Dr. Patricia Herrera

Dr. Herrera is committed to creating a more just world by using the visual and performing arts as powerful instruments for documenting history, building community, and igniting social change. Her teaching, research, and community-based projects explore/ the social inequities experienced by underrepresented communities, specifically as it relates to Latinx and African American diasporic communities as well as LGBTQ+ people of color. 

She is the author of Nuyorican Feminist Performances: From the Café to Hip Hop Theater (University of Michigan Press, May 2020), which critically examines the work of female performance artists inspired by the Nuyorican Poets Cafe between 1973-2010. Her writings also appear in Theatre Topics, Aztlán: A Journal of Chicano Studies, African American Review, Chicana/Latina Studies: The Journal of MALCS, Public: A Journal of Imagining America, Transformations: The Journal of Inclusive Scholarship and Pedagogy, and Café Onda: The Journal of the Latinx Theatre Commons

Since 2011 Dr. Herrera has engaged with the greater Richmond community on a public humanities project entitled “Civil Rights and Education in Richmond, Virginia: A Documentary Theater Project,” which has led to the creation of a digital archive—The Fight for Knowledge, as well as three community exhibitions at The Valentine Museum—Made in Church Hill (2015), Nuestras Historias: Latinos in Richmond (2017) and Voices from Richmond’s Hidden Epidemic (2019-2020) and a series of seven docudramas about gentrification, educational disparities, HIV/AIDS, segregation and Latinos in Richmond. 

In 2000 she co-founded and co-directed Rubí Theater Company, an intergenerational ensemble that produced original plays and conducted performance workshops in New York City. She has appeared with the group as a lyricist and rapper on Dan Zanes’s Nueva York (2008), Catch That Train (2006 Grammy Award Winning CD for Best Children’s Musical Album), House Party (2003), and Night Time (2002). As dramaturg, she has assisted with the development of the dance piece “We Must Say Her Name,” choreography by Alicia Díaz as part of In/Motion (February 28-March 3 2019) as well as original plays such as How the Garcia Girls Lost Their Accents (2019), Threshold (2014), My Life is a Telenovela (2004) and Through My Eyes (1999). Her plays A Woman Who Outshone the Sun (2003), Embrace Me with Your Shawl (1997), and the musical Remnants (2014) co-written with José Joaquín Garcia, deal with growing up in New York City, environmental justice, and urban youth experiences. Her work has appeared at the Brooklyn Arts Exchange, International Fringe Festival, Rubicon Theatre Company, University of Richmond, and Culver Center of the Arts.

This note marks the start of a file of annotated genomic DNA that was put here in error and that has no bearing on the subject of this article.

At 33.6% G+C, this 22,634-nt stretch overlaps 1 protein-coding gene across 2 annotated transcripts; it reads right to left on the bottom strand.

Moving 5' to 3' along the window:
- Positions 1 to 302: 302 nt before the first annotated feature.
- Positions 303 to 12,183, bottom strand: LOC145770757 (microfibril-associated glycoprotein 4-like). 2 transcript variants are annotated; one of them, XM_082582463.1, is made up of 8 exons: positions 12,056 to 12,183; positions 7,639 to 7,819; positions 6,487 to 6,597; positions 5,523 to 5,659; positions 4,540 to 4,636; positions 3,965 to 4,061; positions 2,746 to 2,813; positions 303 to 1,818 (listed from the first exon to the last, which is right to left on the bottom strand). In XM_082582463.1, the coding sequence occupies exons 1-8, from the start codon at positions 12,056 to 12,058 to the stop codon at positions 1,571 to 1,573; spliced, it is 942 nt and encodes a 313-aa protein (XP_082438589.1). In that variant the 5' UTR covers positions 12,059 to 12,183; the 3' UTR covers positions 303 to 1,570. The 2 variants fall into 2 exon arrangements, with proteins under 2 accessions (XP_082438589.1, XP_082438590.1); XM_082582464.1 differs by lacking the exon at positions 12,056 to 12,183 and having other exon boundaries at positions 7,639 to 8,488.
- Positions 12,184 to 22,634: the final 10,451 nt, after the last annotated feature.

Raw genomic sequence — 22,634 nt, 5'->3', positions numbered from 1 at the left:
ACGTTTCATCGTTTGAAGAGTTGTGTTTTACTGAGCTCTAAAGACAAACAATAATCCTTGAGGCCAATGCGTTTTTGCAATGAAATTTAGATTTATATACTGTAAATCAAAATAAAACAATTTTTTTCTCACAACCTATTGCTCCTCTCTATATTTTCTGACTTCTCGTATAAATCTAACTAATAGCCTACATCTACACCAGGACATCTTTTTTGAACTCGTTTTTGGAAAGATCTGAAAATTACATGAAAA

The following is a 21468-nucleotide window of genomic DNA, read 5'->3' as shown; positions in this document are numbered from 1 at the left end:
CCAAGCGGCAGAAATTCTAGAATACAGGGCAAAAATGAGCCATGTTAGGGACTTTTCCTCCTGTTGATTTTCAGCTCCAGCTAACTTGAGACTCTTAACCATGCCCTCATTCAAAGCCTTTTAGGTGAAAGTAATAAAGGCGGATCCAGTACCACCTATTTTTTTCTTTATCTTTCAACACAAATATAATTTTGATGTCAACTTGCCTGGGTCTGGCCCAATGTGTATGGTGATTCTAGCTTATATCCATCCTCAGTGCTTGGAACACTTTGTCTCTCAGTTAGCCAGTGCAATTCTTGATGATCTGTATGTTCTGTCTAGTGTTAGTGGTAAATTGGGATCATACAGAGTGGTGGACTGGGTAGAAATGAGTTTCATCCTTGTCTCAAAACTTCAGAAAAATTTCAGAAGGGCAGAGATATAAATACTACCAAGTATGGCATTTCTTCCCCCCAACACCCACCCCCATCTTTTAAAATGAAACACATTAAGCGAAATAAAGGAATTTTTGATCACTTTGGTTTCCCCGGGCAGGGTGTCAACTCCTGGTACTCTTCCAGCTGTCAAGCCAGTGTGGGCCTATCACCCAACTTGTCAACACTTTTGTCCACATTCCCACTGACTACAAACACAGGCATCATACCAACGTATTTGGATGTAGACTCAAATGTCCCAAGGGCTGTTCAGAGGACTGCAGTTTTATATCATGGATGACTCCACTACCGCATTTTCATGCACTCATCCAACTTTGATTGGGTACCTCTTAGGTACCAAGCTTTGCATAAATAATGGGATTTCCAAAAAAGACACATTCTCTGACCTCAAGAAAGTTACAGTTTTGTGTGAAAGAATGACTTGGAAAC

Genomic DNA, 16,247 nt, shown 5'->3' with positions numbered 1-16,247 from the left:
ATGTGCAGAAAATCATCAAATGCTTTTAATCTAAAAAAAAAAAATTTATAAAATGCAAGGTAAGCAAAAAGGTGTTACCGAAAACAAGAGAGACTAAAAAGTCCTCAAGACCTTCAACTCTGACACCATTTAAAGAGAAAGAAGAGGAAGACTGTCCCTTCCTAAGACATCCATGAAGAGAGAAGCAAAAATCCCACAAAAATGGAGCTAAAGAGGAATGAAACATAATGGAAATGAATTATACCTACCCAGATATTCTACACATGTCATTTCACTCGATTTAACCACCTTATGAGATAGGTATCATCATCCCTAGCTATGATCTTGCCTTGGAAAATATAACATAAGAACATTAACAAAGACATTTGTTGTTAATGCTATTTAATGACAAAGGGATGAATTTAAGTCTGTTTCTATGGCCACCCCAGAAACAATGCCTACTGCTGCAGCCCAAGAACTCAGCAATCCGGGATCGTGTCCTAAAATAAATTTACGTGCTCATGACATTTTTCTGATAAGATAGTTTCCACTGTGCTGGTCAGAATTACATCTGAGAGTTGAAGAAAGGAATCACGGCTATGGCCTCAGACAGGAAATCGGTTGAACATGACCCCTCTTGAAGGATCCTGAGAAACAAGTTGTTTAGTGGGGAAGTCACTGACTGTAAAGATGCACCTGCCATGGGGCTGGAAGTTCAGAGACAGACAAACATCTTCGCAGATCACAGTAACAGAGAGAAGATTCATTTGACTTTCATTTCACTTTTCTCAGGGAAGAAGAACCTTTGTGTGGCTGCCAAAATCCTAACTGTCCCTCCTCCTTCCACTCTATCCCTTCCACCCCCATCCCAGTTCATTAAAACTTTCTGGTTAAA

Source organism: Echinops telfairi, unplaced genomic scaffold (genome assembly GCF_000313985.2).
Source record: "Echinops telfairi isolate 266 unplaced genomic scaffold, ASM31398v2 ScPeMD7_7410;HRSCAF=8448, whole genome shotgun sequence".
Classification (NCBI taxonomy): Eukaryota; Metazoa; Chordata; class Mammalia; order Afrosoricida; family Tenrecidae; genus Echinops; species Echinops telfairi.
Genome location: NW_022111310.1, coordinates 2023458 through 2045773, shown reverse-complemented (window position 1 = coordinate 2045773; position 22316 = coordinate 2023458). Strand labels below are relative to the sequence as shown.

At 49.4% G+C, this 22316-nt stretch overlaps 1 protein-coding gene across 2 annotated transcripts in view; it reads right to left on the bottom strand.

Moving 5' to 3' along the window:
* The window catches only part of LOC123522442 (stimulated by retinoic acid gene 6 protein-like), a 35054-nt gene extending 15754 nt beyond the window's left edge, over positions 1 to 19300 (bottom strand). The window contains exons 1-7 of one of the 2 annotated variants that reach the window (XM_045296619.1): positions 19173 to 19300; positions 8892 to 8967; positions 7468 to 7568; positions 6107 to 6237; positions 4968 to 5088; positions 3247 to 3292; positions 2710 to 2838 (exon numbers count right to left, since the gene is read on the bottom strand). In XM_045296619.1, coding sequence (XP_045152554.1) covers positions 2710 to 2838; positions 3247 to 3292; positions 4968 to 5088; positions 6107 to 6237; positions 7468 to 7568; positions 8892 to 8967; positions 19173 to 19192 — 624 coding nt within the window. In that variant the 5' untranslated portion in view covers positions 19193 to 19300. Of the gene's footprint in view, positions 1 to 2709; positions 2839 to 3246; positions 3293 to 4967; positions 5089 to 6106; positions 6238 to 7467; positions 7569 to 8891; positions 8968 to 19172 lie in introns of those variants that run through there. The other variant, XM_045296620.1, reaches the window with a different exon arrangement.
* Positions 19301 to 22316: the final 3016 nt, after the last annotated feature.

MK Abadoo

MK Abadoo is an assistant professor of Dance + Choreography, and a lead faculty member in the Racial Equity, Arts, and Culture Core of VCU’s Institute for Inclusion, Inquiry and Innovation. Abadoo’s creative work exist at the crux of dance theater, undoing racism cultural organizing, and critical education studies. Combining classical American modern and postmodern dance vocabularies, neo-traditional Ghanaian movement, and social Funk styles, Abadoo draws from the “tradition of black literature and art that unites past and present in unsparing dialog.” She has performed for over a decade with internationally renowned dance companies and choreographers including Gesel Mason, Liz Lerman, Urban Bush Women, David Dorfman Dance and the Dance Exchange. She’s worked with students as a guest artist at the University of Maryland, Brown University, James Madison University, East Carolina University, Dickinson College and the University of Virginia. Abadoo earned her MFA in dance from the University of Maryland, and her BFA in dance education with a concentration in modern dance and a minor in strategic advertising from the University of the Arts.